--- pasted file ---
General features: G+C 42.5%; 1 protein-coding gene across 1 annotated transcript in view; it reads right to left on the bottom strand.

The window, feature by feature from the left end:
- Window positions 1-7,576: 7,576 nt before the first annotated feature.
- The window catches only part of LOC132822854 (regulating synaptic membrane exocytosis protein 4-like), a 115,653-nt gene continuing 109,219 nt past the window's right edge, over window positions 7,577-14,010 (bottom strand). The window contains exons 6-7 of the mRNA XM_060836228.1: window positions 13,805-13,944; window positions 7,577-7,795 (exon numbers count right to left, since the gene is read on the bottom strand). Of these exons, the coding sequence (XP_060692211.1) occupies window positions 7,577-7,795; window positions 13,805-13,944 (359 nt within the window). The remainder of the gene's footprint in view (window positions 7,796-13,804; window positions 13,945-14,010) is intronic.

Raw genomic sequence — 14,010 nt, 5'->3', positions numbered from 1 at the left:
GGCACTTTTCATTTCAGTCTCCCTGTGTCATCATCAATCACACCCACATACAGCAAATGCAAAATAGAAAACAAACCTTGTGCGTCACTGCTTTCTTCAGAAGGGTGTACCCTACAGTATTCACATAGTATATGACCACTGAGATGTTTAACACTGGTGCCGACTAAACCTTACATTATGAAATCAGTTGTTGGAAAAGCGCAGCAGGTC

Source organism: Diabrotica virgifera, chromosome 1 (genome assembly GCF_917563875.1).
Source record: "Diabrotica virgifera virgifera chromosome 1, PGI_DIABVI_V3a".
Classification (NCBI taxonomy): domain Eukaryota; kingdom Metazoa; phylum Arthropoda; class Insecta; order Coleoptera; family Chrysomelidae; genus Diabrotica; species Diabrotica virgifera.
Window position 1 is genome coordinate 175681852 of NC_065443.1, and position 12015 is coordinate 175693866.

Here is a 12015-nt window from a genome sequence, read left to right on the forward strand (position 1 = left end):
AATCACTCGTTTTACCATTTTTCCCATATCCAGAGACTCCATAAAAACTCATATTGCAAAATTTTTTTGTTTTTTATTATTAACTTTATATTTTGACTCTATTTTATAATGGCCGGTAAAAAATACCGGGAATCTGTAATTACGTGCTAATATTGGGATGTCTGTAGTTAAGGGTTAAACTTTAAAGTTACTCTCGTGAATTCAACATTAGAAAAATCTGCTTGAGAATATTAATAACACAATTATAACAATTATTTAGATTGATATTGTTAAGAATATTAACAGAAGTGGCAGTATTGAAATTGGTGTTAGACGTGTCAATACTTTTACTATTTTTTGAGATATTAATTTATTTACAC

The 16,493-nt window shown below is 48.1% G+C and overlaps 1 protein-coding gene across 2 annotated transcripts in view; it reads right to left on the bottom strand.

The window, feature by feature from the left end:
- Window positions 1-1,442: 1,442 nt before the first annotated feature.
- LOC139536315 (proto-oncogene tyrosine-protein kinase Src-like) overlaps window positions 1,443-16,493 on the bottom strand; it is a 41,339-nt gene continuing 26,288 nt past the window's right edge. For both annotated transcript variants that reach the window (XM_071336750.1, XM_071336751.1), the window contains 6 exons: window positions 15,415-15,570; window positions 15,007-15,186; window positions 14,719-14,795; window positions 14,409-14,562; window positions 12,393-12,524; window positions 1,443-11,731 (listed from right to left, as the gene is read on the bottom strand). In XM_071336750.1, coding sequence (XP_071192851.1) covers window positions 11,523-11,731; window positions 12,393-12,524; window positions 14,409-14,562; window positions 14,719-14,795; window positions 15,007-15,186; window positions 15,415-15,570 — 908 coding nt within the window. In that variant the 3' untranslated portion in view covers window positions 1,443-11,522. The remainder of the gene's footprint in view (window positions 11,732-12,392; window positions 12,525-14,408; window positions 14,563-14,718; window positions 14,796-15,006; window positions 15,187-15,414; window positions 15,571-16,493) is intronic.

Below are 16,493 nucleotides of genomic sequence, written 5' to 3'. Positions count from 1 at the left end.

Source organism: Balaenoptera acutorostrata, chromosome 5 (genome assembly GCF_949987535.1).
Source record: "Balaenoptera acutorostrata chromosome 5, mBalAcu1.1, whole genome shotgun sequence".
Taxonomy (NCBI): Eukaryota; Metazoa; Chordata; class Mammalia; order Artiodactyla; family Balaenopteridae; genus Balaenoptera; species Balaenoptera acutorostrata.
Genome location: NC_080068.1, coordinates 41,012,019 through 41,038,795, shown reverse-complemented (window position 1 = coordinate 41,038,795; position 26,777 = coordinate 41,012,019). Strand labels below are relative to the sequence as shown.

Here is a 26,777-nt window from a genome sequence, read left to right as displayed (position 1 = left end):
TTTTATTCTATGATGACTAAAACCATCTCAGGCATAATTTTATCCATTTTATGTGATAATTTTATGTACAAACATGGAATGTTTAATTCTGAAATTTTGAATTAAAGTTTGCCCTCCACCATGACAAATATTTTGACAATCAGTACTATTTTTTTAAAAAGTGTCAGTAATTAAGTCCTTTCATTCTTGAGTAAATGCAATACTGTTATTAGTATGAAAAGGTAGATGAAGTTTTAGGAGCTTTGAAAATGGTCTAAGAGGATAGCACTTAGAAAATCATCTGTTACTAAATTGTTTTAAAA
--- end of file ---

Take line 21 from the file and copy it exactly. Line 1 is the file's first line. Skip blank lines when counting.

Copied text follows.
Genome location: NC_080068.1, coordinates 41,012,019 through 41,038,795, shown reverse-complemented (window position 1 = coordinate 41,038,795; position 26,777 = coordinate 41,012,019). Strand labels below are relative to the sequence as shown.